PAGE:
This coffee is another natural, and has been praised worldwide for its spectacular quality and taste. It was given the ‘Coffee Lovers Award’ after 1500 people voted for it in 2018. It’s 100% of the Bourbon variety, and it’s washed in Ngororero Washing Station.
The washing station
Ngororero is believed to be a washing station to keep an eye on (if that’s something you’re into). It has very high quality standards, but it has to accept most of the cherry that’s delivered, in order to stay competitive. Otherwise farmers will just go to a different nearby washing station in order to avoid sorting cherry themselves. As is traditional with Naturals, the washing staff remove the lower quality cherry via floatation, and afterwards, specially trained coffee ninjas visually inspect the remaining cherry for any defects. After this, the cherry is spread out on drying tables, and they’re left to dry for about 3 weeks on raised beds.
Coffee in Rwanda has not been a smooth ride. In the last decade of the 20th Century, Rwanda experienced a horrific genocide, killing more than 800,000 people in under 100 days; this almost destroyed Rwanda’s coffee sector. However, since then, coffee production has been key to the economy’s recovery. Thanks to strong government support and liberal trade rules, Rwanda is one of the most stable countries in the region. There are no large coffee estates in the region; instead most coffee is grown by over 400,000 smallholders, each owning less than a quarter of a hectare.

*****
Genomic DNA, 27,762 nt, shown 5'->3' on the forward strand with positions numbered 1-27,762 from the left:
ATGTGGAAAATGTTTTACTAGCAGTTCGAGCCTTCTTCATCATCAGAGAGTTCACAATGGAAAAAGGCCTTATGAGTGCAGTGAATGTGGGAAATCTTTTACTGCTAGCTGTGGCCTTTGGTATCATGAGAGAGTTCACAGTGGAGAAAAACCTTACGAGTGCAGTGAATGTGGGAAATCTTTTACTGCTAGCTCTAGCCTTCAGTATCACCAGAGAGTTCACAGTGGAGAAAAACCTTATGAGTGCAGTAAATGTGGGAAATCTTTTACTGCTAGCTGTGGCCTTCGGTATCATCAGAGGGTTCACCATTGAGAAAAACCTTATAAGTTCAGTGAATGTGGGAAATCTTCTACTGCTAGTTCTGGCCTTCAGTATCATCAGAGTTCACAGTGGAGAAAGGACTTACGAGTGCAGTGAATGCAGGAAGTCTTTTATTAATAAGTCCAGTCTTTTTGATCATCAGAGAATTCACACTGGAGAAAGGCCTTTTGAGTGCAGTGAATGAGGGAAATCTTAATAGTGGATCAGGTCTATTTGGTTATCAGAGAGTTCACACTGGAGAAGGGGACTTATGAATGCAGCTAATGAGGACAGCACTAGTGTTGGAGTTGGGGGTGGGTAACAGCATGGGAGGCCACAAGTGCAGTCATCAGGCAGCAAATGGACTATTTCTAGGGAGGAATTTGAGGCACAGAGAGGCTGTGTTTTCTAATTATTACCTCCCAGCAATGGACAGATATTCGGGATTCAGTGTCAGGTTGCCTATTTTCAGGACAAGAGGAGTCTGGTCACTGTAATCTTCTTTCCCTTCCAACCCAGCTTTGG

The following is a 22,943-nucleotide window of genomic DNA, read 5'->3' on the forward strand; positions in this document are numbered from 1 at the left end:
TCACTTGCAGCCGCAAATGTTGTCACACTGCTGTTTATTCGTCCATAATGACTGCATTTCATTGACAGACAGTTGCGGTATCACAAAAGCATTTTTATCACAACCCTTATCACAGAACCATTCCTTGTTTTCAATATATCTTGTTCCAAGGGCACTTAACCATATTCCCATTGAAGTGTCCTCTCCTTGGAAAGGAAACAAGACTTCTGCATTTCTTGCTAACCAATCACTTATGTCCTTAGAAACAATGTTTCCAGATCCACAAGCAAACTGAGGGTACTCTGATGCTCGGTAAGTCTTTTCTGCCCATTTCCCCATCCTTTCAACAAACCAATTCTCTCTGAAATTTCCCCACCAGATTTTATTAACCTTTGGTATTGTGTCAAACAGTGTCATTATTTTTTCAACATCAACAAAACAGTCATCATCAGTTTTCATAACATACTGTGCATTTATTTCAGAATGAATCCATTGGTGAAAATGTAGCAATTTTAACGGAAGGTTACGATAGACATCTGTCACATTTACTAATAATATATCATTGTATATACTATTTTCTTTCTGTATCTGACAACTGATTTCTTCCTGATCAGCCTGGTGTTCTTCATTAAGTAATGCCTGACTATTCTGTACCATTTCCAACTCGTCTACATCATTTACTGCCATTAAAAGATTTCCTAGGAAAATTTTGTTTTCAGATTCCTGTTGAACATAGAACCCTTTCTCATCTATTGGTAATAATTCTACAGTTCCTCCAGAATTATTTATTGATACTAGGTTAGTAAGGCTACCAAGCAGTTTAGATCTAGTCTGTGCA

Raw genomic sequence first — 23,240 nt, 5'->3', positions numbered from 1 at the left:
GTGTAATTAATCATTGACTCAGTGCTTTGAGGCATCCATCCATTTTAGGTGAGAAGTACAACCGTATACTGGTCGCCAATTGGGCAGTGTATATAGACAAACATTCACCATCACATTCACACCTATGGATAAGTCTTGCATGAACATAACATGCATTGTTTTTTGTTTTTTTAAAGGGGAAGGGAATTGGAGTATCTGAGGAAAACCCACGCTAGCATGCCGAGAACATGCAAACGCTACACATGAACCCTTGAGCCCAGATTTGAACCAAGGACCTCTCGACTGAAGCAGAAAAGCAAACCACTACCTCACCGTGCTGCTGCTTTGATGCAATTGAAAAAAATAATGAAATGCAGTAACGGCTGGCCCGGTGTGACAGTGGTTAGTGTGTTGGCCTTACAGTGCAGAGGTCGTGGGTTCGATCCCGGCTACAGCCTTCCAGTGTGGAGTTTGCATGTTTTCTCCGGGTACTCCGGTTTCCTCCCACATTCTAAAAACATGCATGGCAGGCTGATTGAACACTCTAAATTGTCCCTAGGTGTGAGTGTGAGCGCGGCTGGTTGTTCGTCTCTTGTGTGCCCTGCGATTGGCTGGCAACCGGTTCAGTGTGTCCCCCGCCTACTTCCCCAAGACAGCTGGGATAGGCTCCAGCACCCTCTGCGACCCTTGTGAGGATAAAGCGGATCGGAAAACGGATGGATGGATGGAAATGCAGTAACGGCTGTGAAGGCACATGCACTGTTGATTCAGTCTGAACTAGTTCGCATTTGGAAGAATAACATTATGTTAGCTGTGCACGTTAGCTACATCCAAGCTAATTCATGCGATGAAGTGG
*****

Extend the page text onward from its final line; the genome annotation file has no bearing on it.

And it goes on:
Most of Rwanda’s coffee is Arabica, and is almost all Red Bourbon variety. It’s grown at altitudes between 1,600 – 2000 metres above sea level by farms that have on average 200 trees each.
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